Is Steve Smith better than Virat Kohli?

Luke Bradshaw
Sports Writer
Steve Smith scores yet another century (Photo by Action Images via Reuters/Jason Cairnduff|)

For the last year, maybe two, if you had asked any cricket fan, casual or committed, who is the best batsman in the world, they would tell you it’s Virat Kohli.

They would have been right, too. He’s excellent.

Last summer, when Kohli played against England, whose captain Joe Root was also in that conversation, he scored 593 runs in the series, 260 more than any other player.

The first time he toured England in 2014, he averaged just 13. Back then, he consistently edged to England’s slips and looked unsure about anything pitched around off stump. Not anymore. He’s ironed that out of his game and dominated England’s – and everyone else’s – attack.

India's Virat Kohli (Photo by Randy Brooks/AFP/Getty Images)

A little under a year ago he became the 14th batsman to reach 10,000 ODI runs. It took him 54 innings less to get there than the next fastest player, his compatriot Sachin Tendulkar.

Yet, as cliche as it sounds, you can score a boat load of runs with the white ball but the ultimate measure of a great batsman remains the Test environment.

A successful Test batsman must take every piece of information he’s ever downloaded from the game and use it to make the correct decisions and execute them precisely.

Enter (or perhaps, re-enter) Steve Smith. Everything about the Sydney man’s technique suggests he shouldn’t be great. No coach would ever advise a young player to do as Smith does. But it is a testament to the fact that players should do what suits them, not what’s good for someone else.

Fans can argue back and forth about whether it’s ok to boo him or not, whether it’s in the spirit of the game or whether everything is becoming ‘too much like football’.

You can boo him if you want. Smith gave up the right to take offence the moment he cheated. It doesn’t matter. None of it does. Smith’s absence from the game for ball tampering, if anything, has made him better.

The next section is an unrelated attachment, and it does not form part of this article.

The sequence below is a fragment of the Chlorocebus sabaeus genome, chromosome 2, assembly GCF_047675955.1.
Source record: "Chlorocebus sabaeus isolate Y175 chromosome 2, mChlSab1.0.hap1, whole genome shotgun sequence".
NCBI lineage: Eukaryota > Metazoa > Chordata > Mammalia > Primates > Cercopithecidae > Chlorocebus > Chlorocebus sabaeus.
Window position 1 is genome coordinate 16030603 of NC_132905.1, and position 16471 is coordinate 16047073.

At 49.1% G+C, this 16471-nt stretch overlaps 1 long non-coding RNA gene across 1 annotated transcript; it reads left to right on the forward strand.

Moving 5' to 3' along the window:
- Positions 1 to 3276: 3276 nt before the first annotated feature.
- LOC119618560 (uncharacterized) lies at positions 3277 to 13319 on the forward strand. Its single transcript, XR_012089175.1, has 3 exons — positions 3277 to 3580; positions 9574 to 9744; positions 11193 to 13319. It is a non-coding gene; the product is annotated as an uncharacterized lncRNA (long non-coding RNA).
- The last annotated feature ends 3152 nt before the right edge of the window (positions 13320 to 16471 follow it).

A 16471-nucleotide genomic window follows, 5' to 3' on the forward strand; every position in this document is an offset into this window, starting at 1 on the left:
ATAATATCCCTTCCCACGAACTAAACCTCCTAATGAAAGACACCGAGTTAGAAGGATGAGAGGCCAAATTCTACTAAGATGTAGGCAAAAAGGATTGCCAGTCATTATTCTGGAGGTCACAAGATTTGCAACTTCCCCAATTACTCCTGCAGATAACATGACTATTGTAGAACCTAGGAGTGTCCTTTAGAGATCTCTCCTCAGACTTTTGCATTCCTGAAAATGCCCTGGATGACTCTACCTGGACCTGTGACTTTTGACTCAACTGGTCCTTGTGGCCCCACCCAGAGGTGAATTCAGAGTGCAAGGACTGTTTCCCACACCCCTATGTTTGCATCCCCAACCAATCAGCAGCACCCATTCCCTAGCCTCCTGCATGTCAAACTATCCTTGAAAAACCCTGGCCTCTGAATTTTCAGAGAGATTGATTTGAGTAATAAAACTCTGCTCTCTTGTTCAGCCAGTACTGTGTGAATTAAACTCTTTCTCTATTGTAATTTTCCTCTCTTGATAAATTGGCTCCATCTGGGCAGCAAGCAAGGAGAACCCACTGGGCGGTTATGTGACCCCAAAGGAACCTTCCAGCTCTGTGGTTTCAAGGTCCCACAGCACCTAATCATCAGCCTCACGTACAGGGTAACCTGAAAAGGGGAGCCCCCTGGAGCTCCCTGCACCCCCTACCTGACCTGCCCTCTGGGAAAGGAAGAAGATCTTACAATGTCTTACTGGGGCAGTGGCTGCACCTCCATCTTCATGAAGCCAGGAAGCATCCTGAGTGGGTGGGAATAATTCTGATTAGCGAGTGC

England’s support hoped, half-expected even, Smith might return to these shores timid, nervy and desperate to get away from it all. The opposite has happened. With every opportunity given to him, he’s sticking out there for as long as possible.

England’s bowling attack has been excellent this summer. Some Stuart Broad’s spells have been devastating and Jofra Archer might have had the best start to any England across any sport. Ever.

Archer has struggled against Smith this summer (Getty)

And yet, neither of them have managed to get Smith out. At times, two of the best bowlers in the world at the moment, have looked bereft of ideas.

By shifting across to off stump when he takes up his guard, he has significantly reduced lbw dismissals. While his style his unconventional, he sees the ball earlier than pretty much anyone and anything short of length is given the treatment.

Since he was awarded his first baggy green cap, he has averaged 66.24 and made 26 half centuries. Of those 26 he has turned every single one of them into 100 - when he gets in, he stays there.

In his last seven Tests against England, he’s averaged 133. In this series it’s 126, and he’s scored more runs than anyone on either side (378 at the start of the 4th Test), despite playing one Test less. And While England’s attack continues to toil away, the aura around Kohli has slipped (just), with two golden ducks in India’s series against the West Indies.

Admittedly, Kohli’s ODI record is unrivalled, bordering on the obscene. And no one is saying that he’s bad, far from it. But the lack of ring rust that Smith has displayed this summer should terrify opponents and excite supporters in equal measure.

Richie McCaw, the iconic All Black, won a Rugby World Cup in 2011 but the toll that, and his career beforehand, took on his body led to him taking a sabbatical from the game two years later. When he returned to the fold, he won another World Cup. The time off proved to be a total success.

Smith’s punitive version of a sabbatical, hunkering down and getting away from the game, seems to have had a similar effect. He didn’t have to walk out to the crease a week later with fans calling for his head. Instead, he went away, had time to reflect on it all and prepare himself mentally for what was to come. Rather than diminish him, it might have just prolonged his incredible career.